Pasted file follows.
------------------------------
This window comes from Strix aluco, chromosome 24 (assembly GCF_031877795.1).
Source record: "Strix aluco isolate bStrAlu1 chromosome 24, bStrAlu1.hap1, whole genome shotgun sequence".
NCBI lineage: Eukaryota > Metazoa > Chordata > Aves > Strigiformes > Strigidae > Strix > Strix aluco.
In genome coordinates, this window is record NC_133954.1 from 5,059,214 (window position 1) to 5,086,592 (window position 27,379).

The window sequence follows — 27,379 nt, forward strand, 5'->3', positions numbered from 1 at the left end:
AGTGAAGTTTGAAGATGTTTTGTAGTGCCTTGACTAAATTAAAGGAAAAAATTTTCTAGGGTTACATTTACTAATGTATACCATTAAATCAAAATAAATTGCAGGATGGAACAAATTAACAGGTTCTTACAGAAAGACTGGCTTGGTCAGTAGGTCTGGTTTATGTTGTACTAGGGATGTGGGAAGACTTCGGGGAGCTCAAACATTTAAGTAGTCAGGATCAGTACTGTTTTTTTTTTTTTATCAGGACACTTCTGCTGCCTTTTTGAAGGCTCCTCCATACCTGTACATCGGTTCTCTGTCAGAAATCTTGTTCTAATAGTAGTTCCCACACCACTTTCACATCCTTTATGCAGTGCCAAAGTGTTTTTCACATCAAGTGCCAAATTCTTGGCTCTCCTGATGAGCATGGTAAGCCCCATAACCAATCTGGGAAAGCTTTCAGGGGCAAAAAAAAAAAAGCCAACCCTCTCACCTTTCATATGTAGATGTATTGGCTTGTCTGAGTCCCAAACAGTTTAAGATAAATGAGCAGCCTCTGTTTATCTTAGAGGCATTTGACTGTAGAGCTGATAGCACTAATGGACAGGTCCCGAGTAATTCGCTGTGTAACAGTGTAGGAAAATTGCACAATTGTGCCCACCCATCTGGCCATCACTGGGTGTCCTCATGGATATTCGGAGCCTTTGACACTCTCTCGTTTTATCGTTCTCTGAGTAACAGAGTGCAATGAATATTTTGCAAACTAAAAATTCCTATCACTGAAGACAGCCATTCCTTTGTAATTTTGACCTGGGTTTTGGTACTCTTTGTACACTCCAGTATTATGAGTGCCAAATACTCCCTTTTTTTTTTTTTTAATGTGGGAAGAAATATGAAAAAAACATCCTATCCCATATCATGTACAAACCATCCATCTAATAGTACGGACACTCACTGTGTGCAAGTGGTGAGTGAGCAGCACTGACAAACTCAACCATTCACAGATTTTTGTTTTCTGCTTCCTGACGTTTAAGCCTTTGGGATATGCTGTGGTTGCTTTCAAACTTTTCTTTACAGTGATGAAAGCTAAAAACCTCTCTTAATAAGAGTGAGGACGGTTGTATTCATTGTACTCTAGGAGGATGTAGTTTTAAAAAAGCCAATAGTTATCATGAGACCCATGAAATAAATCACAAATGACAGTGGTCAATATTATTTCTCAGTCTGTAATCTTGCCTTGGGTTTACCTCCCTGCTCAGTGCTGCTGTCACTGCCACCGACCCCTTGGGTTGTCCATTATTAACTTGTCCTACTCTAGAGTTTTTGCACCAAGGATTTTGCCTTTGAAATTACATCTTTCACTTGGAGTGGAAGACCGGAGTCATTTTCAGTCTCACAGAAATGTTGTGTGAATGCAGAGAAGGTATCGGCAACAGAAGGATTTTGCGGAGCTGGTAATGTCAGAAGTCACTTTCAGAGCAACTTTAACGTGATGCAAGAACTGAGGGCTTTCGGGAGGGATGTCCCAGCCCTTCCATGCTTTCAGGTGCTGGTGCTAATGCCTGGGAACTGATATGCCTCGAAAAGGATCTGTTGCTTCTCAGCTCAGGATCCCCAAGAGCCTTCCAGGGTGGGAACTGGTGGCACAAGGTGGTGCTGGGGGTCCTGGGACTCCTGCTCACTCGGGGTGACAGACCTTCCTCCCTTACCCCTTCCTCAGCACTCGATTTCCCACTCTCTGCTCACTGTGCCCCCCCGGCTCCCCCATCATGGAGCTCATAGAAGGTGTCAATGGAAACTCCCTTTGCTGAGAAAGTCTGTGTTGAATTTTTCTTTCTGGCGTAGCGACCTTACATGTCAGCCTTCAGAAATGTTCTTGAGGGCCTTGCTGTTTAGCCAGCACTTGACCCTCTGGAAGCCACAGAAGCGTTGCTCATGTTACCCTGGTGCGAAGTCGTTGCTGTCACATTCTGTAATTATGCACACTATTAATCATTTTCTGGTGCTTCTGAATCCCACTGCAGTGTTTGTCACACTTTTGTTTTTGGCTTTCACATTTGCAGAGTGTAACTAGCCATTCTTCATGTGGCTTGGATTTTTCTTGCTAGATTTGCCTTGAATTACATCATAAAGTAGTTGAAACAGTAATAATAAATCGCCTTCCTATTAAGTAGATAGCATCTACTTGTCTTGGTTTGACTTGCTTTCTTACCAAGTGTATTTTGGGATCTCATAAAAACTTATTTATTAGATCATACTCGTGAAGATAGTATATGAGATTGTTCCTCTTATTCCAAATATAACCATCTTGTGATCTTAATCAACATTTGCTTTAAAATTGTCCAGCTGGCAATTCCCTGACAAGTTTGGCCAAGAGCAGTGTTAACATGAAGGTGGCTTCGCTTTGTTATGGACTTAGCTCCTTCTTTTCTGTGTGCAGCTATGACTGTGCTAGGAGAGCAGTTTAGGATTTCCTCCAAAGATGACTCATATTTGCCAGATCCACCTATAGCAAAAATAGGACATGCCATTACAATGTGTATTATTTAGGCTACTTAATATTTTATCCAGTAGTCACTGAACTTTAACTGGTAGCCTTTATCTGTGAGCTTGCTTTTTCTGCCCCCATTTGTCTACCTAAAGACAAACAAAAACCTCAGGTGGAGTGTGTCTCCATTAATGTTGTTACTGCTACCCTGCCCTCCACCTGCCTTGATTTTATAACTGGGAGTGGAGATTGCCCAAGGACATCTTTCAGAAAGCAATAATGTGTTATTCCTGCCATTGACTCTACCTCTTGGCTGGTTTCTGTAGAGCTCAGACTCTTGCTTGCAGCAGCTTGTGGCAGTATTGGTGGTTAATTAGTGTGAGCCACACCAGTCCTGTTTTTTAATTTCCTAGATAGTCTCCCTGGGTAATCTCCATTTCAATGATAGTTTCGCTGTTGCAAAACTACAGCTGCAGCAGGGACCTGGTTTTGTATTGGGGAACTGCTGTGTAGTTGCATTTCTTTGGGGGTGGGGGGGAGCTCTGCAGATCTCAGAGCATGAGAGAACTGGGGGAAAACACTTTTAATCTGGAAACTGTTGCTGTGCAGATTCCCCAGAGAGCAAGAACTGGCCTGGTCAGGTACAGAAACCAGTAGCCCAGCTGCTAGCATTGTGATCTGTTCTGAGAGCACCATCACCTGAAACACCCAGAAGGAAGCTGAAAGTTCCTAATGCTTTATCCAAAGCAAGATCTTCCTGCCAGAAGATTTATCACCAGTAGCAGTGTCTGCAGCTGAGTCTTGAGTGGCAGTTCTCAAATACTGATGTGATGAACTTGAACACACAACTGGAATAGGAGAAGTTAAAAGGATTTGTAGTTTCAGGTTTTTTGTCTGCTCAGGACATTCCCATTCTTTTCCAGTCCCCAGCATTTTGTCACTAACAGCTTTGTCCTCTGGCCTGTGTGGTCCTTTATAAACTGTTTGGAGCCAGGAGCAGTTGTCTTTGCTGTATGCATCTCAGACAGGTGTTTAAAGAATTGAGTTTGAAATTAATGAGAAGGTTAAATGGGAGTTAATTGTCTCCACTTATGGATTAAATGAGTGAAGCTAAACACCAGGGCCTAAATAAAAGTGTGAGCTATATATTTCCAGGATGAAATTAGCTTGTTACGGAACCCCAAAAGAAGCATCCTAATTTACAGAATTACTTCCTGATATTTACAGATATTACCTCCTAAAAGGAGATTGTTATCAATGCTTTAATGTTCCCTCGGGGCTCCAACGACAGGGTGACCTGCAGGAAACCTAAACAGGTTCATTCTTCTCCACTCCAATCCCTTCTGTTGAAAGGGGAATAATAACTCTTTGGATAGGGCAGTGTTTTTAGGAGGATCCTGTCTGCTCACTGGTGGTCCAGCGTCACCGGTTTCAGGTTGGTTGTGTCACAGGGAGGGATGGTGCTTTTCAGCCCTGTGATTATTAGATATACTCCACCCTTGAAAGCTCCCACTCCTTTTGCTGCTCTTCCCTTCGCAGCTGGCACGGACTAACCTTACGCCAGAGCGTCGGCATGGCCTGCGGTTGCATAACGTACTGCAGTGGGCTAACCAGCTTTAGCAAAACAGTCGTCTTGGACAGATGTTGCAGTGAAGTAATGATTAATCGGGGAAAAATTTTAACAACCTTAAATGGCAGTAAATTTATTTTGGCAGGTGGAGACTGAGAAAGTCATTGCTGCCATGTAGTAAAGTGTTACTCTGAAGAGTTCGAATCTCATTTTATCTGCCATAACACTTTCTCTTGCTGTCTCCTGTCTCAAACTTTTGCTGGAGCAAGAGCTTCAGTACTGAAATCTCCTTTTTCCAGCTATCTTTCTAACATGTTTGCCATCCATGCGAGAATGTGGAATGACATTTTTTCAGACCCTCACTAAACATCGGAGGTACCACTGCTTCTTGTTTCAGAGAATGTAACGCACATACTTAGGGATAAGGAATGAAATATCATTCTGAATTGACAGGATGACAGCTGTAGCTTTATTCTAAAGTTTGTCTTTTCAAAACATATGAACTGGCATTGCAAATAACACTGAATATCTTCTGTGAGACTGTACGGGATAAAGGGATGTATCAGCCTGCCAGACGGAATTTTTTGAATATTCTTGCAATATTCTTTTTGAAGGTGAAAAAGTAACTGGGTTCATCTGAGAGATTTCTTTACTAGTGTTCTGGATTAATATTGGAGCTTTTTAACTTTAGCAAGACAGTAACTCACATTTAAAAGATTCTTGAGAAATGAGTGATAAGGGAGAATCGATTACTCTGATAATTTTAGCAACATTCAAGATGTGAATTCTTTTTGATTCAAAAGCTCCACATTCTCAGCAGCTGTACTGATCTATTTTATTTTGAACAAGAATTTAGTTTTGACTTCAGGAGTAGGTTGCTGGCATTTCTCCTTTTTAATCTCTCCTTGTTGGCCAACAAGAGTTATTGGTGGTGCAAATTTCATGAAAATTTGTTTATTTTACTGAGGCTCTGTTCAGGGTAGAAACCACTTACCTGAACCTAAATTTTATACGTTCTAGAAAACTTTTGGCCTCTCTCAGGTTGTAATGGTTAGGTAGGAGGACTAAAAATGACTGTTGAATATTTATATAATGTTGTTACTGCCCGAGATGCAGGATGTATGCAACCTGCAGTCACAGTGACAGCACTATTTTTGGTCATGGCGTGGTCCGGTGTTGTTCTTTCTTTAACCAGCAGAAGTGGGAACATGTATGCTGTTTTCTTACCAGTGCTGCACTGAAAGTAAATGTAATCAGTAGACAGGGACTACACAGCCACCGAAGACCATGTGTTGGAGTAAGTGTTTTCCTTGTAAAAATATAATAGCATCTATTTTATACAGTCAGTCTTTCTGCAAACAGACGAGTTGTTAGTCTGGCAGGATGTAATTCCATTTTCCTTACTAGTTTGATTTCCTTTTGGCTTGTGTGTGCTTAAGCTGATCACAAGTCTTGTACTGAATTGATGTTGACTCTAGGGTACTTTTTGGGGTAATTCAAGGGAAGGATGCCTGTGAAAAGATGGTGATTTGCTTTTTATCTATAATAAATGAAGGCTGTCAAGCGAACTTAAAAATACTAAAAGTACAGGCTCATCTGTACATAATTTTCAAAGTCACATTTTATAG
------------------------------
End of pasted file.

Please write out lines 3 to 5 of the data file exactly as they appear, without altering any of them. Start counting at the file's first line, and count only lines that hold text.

NCBI lineage: Eukaryota > Metazoa > Chordata > Aves > Strigiformes > Strigidae > Strix > Strix aluco.
In genome coordinates, this window is record NC_133954.1 from 5,059,214 (window position 1) to 5,086,592 (window position 27,379).

The window sequence follows — 27,379 nt, forward strand, 5'->3', positions numbered from 1 at the left end: